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For Immediate Release:
Wednesday, June 22, 2022

Nazneen Ahmed (919) 716-0060

(RALEIGH) Attorney General Josh Stein today reached a $1.25 million multistate settlement with Florida-based Carnival Cruise Line stemming from a 2019 data breach that involved the personal information of approximately 180,000 Carnival employees and customers, including 3,139 North Carolinians. Attorney General Stein was part of the executive committee investigating Carnival. North Carolina will receive $42,830.10.

“The ramifications of a data breach can be devastating for people whose identity and financial information is compromised and stolen,” said Attorney General Josh Stein. “Companies that have our personal and financial information must do everything reasonably within their power to protect it from hackers. I’m pleased that Carnival is making changes to better safeguard people’s data.”

In March 2020, Carnival publicly reported a data breach in which an unauthorized actor gained access to certain Carnival employee e-mail accounts. The breach included names, addresses, passport numbers, driver’s license numbers, payment card information, health information, and a relatively small number of Social Security Numbers.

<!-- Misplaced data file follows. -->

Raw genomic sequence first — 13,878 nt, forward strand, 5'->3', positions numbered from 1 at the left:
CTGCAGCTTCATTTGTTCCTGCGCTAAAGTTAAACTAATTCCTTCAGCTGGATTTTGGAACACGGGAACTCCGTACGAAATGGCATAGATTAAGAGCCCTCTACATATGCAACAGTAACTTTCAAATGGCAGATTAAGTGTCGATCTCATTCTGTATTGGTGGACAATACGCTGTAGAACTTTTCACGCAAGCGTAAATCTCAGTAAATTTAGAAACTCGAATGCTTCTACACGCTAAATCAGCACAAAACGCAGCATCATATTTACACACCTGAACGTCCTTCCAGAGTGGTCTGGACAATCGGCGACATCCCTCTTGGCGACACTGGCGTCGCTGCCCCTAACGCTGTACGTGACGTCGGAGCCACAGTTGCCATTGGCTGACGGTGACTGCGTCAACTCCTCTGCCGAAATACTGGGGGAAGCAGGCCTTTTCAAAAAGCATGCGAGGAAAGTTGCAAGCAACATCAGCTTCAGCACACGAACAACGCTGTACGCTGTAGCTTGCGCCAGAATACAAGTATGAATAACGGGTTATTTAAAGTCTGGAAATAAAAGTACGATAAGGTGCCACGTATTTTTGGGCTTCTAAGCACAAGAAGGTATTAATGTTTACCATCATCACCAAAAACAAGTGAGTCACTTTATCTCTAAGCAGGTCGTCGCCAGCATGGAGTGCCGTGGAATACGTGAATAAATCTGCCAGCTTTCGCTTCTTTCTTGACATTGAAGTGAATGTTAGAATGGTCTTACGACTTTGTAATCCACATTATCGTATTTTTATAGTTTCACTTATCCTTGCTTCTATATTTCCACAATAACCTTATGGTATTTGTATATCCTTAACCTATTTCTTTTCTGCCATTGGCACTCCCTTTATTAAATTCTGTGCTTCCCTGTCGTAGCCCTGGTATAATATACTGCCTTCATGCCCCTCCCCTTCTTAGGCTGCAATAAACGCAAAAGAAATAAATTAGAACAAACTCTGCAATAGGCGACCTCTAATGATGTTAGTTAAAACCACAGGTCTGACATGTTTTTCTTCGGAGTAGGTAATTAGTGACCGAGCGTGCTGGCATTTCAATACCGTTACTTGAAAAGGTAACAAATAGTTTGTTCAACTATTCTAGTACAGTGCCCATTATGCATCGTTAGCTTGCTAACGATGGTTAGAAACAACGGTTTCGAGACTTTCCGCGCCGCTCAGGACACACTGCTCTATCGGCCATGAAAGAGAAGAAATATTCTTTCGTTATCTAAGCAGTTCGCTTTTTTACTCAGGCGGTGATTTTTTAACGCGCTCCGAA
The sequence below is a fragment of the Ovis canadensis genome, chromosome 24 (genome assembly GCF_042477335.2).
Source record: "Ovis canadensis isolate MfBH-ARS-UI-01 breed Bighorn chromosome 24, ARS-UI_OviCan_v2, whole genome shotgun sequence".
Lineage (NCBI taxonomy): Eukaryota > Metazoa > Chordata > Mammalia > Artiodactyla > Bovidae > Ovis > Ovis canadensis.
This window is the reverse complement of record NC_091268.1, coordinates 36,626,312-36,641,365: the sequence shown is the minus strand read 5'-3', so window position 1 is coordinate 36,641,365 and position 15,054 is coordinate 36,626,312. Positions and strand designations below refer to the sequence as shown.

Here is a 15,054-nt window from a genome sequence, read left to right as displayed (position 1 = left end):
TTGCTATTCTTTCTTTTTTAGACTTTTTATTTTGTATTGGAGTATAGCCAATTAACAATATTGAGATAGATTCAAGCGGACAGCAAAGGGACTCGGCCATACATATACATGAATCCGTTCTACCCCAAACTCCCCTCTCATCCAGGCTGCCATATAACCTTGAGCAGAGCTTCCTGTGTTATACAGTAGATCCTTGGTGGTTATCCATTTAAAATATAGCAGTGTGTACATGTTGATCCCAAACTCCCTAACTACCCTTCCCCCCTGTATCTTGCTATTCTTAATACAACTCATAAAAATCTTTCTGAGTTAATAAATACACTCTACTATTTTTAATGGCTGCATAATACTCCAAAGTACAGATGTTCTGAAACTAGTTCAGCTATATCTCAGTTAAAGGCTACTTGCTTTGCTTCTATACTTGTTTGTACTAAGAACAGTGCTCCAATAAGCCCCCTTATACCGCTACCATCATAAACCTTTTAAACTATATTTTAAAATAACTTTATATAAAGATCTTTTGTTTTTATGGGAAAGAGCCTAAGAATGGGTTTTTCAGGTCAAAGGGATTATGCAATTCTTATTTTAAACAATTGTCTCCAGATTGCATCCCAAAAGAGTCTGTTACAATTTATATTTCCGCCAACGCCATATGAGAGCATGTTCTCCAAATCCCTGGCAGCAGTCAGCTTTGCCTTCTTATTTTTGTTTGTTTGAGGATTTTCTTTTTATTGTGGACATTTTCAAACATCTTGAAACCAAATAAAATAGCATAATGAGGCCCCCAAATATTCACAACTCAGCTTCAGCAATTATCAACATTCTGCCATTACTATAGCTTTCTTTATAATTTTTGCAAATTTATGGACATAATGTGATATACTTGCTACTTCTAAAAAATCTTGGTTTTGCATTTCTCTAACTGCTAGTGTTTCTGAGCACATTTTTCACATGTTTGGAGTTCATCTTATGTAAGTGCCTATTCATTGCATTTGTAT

In its breach notification, Carnival stated that it first became aware of suspicious email activity in late May 2019, approximately 10 months before it reported the breach. In their investigation, the attorneys general focused on Carnival’s email security practices and compliance with state breach notification statutes. “Unstructured” data breaches like the Carnival breach involve personal information stored via email and other disorganized platforms. Businesses lack visibility into this data, making breach notification more challenging—and consumer risk rises with delays.

Carnival has agreed to strengthen its email security and breach response practices going forward, including by implementing and maintaining a breach response and notification plan, monitoring potential security events, putting in place employee email security training, multi-factor authentication for remote email access, and stronger password policies, and undergoing an independent information security assessment.

Attorney General Stein is joined in reaching this settlement with the Attorneys General of Connecticut, Florida, Washington, Alabama, Arizona, Arkansas, Ohio, Alaska, Colorado, Delaware, the District of Columbia, Georgia, Hawaii, Idaho, Indiana, Iowa, Kansas, Kentucky, Louisiana, Maine, Maryland, Massachusetts, Michigan, Minnesota, Montana, Nebraska, Nevada, New Hampshire, New Jersey, New Mexico, New York, North Dakota, Oklahoma, Oregon, Pennsylvania, Rhode Island, South Carolina, South Dakota, Tennessee, Utah, Vermont, Virginia, West Virginia, Wisconsin, and Wyoming.

A copy of the settlement is available here.


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